In Romeo and Juliet, Shakespeare’s tragedy of `star-crossed lovers’ destroyed by the blood feud between their two families, the minor characters . . .

Often, however, you will want to summarize your source more fully so that readers can follow your analysis of it.

Questions of Length and Order. How long should the beginning be? The length should be proportionate to the length and complexity of the whole essay. For instance, if you’re writing a five-page essay analyzing a single text, your beginning should be brief, no more than one or two paragraphs. On the other hand, it may take a couple of pages to set up a ten-page essay.

Does the business of the beginning have to be addressed in a particular order? No, but the order should be logical. Usually, for instance, the question or statement that focuses the essay comes at the end of the beginning, where it serves as the jumping-off point for the middle, or main body, of the essay. Topic and context are often intertwined, but the context may be established before the particular topic is introduced. In other words, the order in which you accomplish the business of the beginning is flexible and should be determined by your purpose.

Opening Strategies. There is still the further question of how to start. What makes a good opening? You can start with specific facts and information, a keynote quotation, a question, an anecdote, or an image. But whatever sort of opening you choose, it should be directly related to your focus. A snappy quotation that doesn’t help establish the context for your essay or that later plays no part in your thinking will only mislead readers and blur your focus. Be as direct and specific as you can be. This means you should avoid two types of openings:

  • The history-of-the-world (or long-distance) opening, which aims to establish a context for the essay by getting a long running start: “Ever since the dawn of civilized life, societies have struggled to reconcile the need for change with the need for order.” What are we talking about here, political revolution or a new brand of soft drink? Get to it.
  • The funnel opening (a variation on the same theme), which starts with something broad and general and “funnels” its way down to a specific topic. If your essay is an argument about state-mandated prayer in public schools, don’t start by generalizing about religion; start with the specific topic at hand.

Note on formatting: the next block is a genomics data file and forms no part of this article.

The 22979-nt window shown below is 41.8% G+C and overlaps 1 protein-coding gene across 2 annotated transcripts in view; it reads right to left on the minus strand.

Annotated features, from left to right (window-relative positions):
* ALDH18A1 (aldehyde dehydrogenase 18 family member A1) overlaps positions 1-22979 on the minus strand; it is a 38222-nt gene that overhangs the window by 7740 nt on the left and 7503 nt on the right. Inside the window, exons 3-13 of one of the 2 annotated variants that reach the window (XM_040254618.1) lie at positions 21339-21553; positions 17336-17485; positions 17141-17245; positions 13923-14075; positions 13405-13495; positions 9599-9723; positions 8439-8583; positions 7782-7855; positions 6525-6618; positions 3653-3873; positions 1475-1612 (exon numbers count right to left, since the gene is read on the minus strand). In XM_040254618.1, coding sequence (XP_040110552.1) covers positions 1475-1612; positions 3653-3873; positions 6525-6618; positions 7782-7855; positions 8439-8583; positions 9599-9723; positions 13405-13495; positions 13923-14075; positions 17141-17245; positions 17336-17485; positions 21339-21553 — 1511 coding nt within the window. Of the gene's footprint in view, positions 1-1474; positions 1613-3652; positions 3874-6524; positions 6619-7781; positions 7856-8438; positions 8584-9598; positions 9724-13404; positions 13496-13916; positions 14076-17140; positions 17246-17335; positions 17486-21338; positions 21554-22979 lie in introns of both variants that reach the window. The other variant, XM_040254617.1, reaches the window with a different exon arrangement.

Remember. After working your way through the whole draft, testing your thinking against the evidence, perhaps changing direction or modifying the idea you started with, go back to your beginning and make sure it still provides a clear focus for the essay. Then clarify and sharpen your focus as needed. Clear, direct beginnings rarely present themselves ready-made; they must be written, and rewritten, into the sort of sharp-eyed clarity that engages readers and establishes your authority.

Copyright 1999, Patricia Kain, for the Writing Center at Harvard University

  • Writing Resources
    • Strategies for Essay Writing
      • How to Read an Assignment
      • Moving from Assignment to Topic
      • How to Do a Close Reading
      • Overview of the Academic Essay
      • Essay Structure
      • Developing A Thesis
      • Beginning the Academic Essay
      • Outlining
      • Counterargument
      • Summary
      • Topic Sentences and Signposting
      • Transitioning: Beware of Velcro
      • How to Write a Comparative Analysis
      • Ending the Essay: Conclusions
      • Revising the Draft
      • Editing the Essay, Part One
      • Editing the Essay, Part Two
      • Tips on Grammar, Punctuation and Style
    • Brief Guides to Writing in the Disciplines

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Writing introductions to essays

Writing essays is a task you are very likely to have to do for Cambridge First , Advanced and Proficiency , as well as IELTS . The length of the essay and the complexity of the question vary depending on the exam, but the basic skills are the same.

You will always need to:

  • plan the essay by brainstorming ideas
  • organize your ideas
  • write an introduction and conclusion
  • read your work through and make corrections